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College Admissions and America’s Second-Rate Aristocracy

What quickly came to be known as the “college-admission scandal”—charges being brought against several score of people, including parents, for bribing their children’s way into admission to elite universities—brought to mind Whit Stillman’s 1990 film, Metropolitan. While hinting the children (and their parents) consider themselves the American equivalent of aristocracy, a decidedly unaristocratic hint of desperation nonetheless suffuses their lives.

The issue is not merit. It is consciousness of merit and the coordinate need to justify oneself. The requirement that each generation replicate or even exceed the success of one’s parents in the U.S. makes all the difference relative to authentic aristocracy.

After the initial generation, aristocrats live oblivious to merit. This obliviousness is a luxury American meritocrats can never experience. Consciousness of the possibility of loss creates a fear that makes American elites the vulgar, grasping class we see in the scandal.

Tocqueville suggests in Democracy in America that the critical factor in creating authentic aristocracy is not wealth itself. Rather it is keeping wealth intact across generations, particularly instantiated in land passed from generation to generation. The rotation of wealth or, more particularly, fear of the rotation of wealth, means rich Americans might be as wealthy as aristocrats—wealthier even—but will never replicate aristocratic virtues even as rich Americans replicate aristocratic vices.

Early in Democracy, Tocqueville discusses the seemingly obscure topic of the “laws of inheritance.” He wonders at neglect of these laws as a driving force in human development: “I am astonished that the public law experts, ancient and modern, have not attributed to the laws of inheritance a greater influence in the course of human affairs.” He adds, “They have an incredible influence on the social state of peoples, of which the political laws are only the expression.”

While European aristocracy originated in a meritorious deed by a forefather in the often distant past, the system created subsequent generations unconscious of the possibility of privation. While this can create “sumptuous depravity” among the aristocrats—Tocqueville was not uncritical of aristocracy—it can also have the opposite effect.

The natural and instinctive taste that all men feel for well-being, being thus satisfied without difficulty and without fear, their soul heads elsewhere and becomes attached to some more difficult and grander enterprise, which inspires it and carries it off.

Critical here is that aristocratic well-being is met “without fear.” In contrast, without the intergenerational stability of authentic aristocracy, contingency and fear infects even the richest Americans.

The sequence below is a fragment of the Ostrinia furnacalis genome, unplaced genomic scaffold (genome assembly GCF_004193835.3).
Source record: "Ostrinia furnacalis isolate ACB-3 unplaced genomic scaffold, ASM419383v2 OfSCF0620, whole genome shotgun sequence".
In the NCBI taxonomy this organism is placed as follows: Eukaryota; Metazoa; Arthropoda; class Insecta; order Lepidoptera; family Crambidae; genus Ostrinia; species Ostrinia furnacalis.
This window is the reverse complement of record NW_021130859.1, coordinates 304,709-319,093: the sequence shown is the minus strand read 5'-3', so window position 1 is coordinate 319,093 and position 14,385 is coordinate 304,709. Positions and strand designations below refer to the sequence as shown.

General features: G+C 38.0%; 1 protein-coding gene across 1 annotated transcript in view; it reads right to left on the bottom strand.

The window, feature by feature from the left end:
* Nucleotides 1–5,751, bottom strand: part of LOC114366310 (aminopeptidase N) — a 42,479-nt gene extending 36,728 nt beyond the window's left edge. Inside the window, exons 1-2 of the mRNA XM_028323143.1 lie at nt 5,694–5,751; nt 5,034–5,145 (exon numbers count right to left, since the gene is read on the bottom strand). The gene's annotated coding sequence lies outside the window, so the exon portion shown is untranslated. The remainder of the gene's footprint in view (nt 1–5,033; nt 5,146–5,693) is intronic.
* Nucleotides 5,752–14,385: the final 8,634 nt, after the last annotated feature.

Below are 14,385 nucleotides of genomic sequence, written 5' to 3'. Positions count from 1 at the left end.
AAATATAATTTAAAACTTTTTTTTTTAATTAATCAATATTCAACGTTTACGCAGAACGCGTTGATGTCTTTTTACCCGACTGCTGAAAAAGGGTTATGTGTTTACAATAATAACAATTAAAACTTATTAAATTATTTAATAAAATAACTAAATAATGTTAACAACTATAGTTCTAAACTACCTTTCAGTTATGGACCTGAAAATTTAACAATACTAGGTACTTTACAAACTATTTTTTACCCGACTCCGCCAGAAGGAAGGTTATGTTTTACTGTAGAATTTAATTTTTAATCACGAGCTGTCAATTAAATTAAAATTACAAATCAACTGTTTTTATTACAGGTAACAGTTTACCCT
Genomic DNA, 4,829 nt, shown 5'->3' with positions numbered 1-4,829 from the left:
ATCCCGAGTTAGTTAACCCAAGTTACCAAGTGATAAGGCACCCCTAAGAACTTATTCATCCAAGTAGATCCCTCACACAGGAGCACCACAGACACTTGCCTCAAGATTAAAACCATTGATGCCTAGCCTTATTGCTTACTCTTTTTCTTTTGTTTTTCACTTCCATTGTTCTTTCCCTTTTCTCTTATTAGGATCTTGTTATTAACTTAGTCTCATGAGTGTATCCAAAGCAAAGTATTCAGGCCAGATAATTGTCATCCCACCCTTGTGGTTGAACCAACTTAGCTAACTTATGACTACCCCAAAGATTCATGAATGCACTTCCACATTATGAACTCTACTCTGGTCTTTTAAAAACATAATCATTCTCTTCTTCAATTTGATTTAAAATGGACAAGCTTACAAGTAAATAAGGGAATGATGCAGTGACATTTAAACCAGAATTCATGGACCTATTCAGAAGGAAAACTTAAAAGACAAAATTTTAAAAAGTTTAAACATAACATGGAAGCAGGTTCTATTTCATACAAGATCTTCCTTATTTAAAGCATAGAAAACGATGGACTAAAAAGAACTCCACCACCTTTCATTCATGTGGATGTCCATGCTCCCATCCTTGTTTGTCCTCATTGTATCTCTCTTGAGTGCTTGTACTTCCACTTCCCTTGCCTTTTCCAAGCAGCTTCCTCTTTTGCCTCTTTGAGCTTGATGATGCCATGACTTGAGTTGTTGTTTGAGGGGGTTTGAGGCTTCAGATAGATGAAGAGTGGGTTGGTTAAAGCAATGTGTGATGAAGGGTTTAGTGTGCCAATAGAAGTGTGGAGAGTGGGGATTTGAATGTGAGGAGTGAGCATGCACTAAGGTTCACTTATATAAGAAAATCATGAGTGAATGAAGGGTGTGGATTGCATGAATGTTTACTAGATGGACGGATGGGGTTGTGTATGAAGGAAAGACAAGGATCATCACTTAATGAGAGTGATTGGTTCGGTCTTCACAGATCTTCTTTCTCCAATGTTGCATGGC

[When] ranks are mixed together and privileges destroyed, when patrimonies are broken up and enlightenment and liberty spread, the desire to acquire well-being presents itself to the imagination of the poor person, and the fear of losing it to the mind of the rich one . . . .  [Those who possess fortunes] never obtain them without effort and never indulge in them without trembling with fear.

Tocqueville adds that he “never saw among the rich of the United States that proud disdain for material well-being that is sometimes shown even in the midst of the most opulent and dissolute aristocracies.”

Instead of a “proud disdain for material well-being,” fear of loss of status among the rich in the U.S. creates the opposite. The grasping, vulgar competition for admission to elite universities is just the leading edge of the desperation to sustain a family’s all-too-contingent success for yet one more generation.

It’s all done in the name of the children, and fear about their future. A part of it, however, is parental fear about themselves. They fear what it says about one’s parenting when they fail to replicate and sustain their success in their children: their failure when children of an Ivy-league educated couple isn’t also admitted to an Ivy League school. More than anything, however, this grasping, hypercompetitive dynamic creates a grim life for children. The very children parents desire desperately to sustain, but fear they will not.

The parents who bribed their children into selective schools, and those who assisted them, merit prosecution and punishment. But the desperate fear that motivated their behavior goes much deeper, and extends far wider, than this group of parents. They are only a glimpse of the dark side of America’s democratic soul.

Reader Discussion

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on March 15, 2019 at 09:35:38 am